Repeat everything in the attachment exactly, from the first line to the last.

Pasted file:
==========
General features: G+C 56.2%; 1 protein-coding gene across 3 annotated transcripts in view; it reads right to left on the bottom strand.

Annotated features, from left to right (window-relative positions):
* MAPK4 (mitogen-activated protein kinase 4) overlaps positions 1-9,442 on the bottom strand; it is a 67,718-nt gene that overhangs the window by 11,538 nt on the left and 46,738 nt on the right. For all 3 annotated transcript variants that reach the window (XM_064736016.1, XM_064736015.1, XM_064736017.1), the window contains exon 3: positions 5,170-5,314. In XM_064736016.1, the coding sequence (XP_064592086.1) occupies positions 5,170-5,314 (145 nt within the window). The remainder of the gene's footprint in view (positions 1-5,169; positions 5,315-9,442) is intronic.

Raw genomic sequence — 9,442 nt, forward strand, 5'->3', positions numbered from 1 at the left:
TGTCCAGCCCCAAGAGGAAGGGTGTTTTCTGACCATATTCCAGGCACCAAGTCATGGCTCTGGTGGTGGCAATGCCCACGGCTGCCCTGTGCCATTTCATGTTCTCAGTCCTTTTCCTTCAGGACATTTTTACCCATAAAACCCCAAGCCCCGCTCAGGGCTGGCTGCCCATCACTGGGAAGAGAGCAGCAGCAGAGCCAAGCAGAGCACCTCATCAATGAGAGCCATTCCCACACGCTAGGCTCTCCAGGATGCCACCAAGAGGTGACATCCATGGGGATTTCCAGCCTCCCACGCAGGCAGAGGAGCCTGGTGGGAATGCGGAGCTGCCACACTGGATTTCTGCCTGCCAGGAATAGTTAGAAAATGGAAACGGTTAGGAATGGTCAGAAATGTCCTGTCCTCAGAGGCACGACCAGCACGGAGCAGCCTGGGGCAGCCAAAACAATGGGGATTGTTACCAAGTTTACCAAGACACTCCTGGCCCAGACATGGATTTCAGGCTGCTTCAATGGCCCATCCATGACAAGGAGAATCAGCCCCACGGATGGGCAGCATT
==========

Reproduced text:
General features: G+C 56.2%; 1 protein-coding gene across 3 annotated transcripts in view; it reads right to left on the bottom strand.

Annotated features, from left to right (window-relative positions):
* MAPK4 (mitogen-activated protein kinase 4) overlaps positions 1-9,442 on the bottom strand; it is a 67,718-nt gene that overhangs the window by 11,538 nt on the left and 46,738 nt on the right. For all 3 annotated transcript variants that reach the window (XM_064736016.1, XM_064736015.1, XM_064736017.1), the window contains exon 3: positions 5,170-5,314. In XM_064736016.1, the coding sequence (XP_064592086.1) occupies positions 5,170-5,314 (145 nt within the window). The remainder of the gene's footprint in view (positions 1-5,169; positions 5,315-9,442) is intronic.

Raw genomic sequence — 9,442 nt, forward strand, 5'->3', positions numbered from 1 at the left:
TGTCCAGCCCCAAGAGGAAGGGTGTTTTCTGACCATATTCCAGGCACCAAGTCATGGCTCTGGTGGTGGCAATGCCCACGGCTGCCCTGTGCCATTTCATGTTCTCAGTCCTTTTCCTTCAGGACATTTTTACCCATAAAACCCCAAGCCCCGCTCAGGGCTGGCTGCCCATCACTGGGAAGAGAGCAGCAGCAGAGCCAAGCAGAGCACCTCATCAATGAGAGCCATTCCCACACGCTAGGCTCTCCAGGATGCCACCAAGAGGTGACATCCATGGGGATTTCCAGCCTCCCACGCAGGCAGAGGAGCCTGGTGGGAATGCGGAGCTGCCACACTGGATTTCTGCCTGCCAGGAATAGTTAGAAAATGGAAACGGTTAGGAATGGTCAGAAATGTCCTGTCCTCAGAGGCACGACCAGCACGGAGCAGCCTGGGGCAGCCAAAACAATGGGGATTGTTACCAAGTTTACCAAGACACTCCTGGCCCAGACATGGATTTCAGGCTGCTTCAATGGCCCATCCATGACAAGGAGAATCAGCCCCACGGATGGGCAGCATT